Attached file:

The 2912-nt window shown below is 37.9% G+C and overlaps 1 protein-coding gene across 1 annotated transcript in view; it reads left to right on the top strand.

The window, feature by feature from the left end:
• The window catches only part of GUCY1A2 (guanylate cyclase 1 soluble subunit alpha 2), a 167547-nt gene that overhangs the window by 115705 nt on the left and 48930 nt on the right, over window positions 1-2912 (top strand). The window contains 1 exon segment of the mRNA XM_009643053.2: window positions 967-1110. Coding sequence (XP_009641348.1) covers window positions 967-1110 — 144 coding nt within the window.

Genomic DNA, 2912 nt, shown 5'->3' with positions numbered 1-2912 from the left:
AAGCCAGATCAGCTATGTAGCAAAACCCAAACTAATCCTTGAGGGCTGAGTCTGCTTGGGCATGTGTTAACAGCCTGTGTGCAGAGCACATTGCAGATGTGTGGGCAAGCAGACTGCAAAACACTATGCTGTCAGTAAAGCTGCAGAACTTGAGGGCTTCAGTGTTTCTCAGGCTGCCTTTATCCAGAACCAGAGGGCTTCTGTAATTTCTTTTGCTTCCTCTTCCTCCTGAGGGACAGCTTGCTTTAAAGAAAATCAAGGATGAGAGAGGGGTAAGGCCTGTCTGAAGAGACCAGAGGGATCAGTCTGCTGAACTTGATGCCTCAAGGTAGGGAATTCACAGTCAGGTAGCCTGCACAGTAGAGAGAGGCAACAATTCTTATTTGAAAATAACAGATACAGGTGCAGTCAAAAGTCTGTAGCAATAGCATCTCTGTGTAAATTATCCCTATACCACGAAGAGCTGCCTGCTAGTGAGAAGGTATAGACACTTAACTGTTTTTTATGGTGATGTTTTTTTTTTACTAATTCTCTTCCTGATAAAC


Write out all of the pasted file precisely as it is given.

The 2912-nt window shown below is 37.9% G+C and overlaps 1 protein-coding gene across 1 annotated transcript in view; it reads left to right on the top strand.

The window, feature by feature from the left end:
• The window catches only part of GUCY1A2 (guanylate cyclase 1 soluble subunit alpha 2), a 167547-nt gene that overhangs the window by 115705 nt on the left and 48930 nt on the right, over window positions 1-2912 (top strand). The window contains 1 exon segment of the mRNA XM_009643053.2: window positions 967-1110. Coding sequence (XP_009641348.1) covers window positions 967-1110 — 144 coding nt within the window.

Genomic DNA, 2912 nt, shown 5'->3' with positions numbered 1-2912 from the left:
AAGCCAGATCAGCTATGTAGCAAAACCCAAACTAATCCTTGAGGGCTGAGTCTGCTTGGGCATGTGTTAACAGCCTGTGTGCAGAGCACATTGCAGATGTGTGGGCAAGCAGACTGCAAAACACTATGCTGTCAGTAAAGCTGCAGAACTTGAGGGCTTCAGTGTTTCTCAGGCTGCCTTTATCCAGAACCAGAGGGCTTCTGTAATTTCTTTTGCTTCCTCTTCCTCCTGAGGGACAGCTTGCTTTAAAGAAAATCAAGGATGAGAGAGGGGTAAGGCCTGTCTGAAGAGACCAGAGGGATCAGTCTGCTGAACTTGATGCCTCAAGGTAGGGAATTCACAGTCAGGTAGCCTGCACAGTAGAGAGAGGCAACAATTCTTATTTGAAAATAACAGATACAGGTGCAGTCAAAAGTCTGTAGCAATAGCATCTCTGTGTAAATTATCCCTATACCACGAAGAGCTGCCTGCTAGTGAGAAGGTATAGACACTTAACTGTTTTTTATGGTGATGTTTTTTTTTTACTAATTCTCTTCCTGATAAAC